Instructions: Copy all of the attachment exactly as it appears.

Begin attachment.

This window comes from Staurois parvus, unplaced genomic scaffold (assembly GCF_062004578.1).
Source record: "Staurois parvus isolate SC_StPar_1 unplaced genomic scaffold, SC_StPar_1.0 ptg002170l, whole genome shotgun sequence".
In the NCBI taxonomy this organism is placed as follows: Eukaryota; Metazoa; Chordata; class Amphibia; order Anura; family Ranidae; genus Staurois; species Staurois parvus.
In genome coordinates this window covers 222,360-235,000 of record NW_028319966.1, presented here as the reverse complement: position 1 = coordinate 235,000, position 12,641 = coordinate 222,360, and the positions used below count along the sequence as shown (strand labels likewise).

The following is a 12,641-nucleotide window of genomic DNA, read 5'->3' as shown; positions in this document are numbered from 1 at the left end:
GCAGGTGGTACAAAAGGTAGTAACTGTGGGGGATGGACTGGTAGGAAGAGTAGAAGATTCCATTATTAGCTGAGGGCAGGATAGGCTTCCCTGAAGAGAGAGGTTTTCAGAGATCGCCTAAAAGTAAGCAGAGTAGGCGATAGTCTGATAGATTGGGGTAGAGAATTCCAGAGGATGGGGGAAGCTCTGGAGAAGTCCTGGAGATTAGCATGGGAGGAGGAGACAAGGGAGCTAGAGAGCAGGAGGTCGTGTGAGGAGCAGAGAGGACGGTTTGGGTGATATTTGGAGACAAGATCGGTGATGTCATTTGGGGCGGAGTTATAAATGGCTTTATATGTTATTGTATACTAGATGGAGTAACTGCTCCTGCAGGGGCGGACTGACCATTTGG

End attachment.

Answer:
This window comes from Staurois parvus, unplaced genomic scaffold (assembly GCF_062004578.1).
Source record: "Staurois parvus isolate SC_StPar_1 unplaced genomic scaffold, SC_StPar_1.0 ptg002170l, whole genome shotgun sequence".
In the NCBI taxonomy this organism is placed as follows: Eukaryota; Metazoa; Chordata; class Amphibia; order Anura; family Ranidae; genus Staurois; species Staurois parvus.
In genome coordinates this window covers 222,360-235,000 of record NW_028319966.1, presented here as the reverse complement: position 1 = coordinate 235,000, position 12,641 = coordinate 222,360, and the positions used below count along the sequence as shown (strand labels likewise).

The following is a 12,641-nucleotide window of genomic DNA, read 5'->3' as shown; positions in this document are numbered from 1 at the left end:
GCAGGTGGTACAAAAGGTAGTAACTGTGGGGGATGGACTGGTAGGAAGAGTAGAAGATTCCATTATTAGCTGAGGGCAGGATAGGCTTCCCTGAAGAGAGAGGTTTTCAGAGATCGCCTAAAAGTAAGCAGAGTAGGCGATAGTCTGATAGATTGGGGTAGAGAATTCCAGAGGATGGGGGAAGCTCTGGAGAAGTCCTGGAGATTAGCATGGGAGGAGGAGACAAGGGAGCTAGAGAGCAGGAGGTCGTGTGAGGAGCAGAGAGGACGGTTTGGGTGATATTTGGAGACAAGATCGGTGATGTCATTTGGGGCGGAGTTATAAATGGCTTTATATGTTATTGTATACTAGATGGAGTAACTGCTCCTGCAGGGGCGGACTGACCATTTGG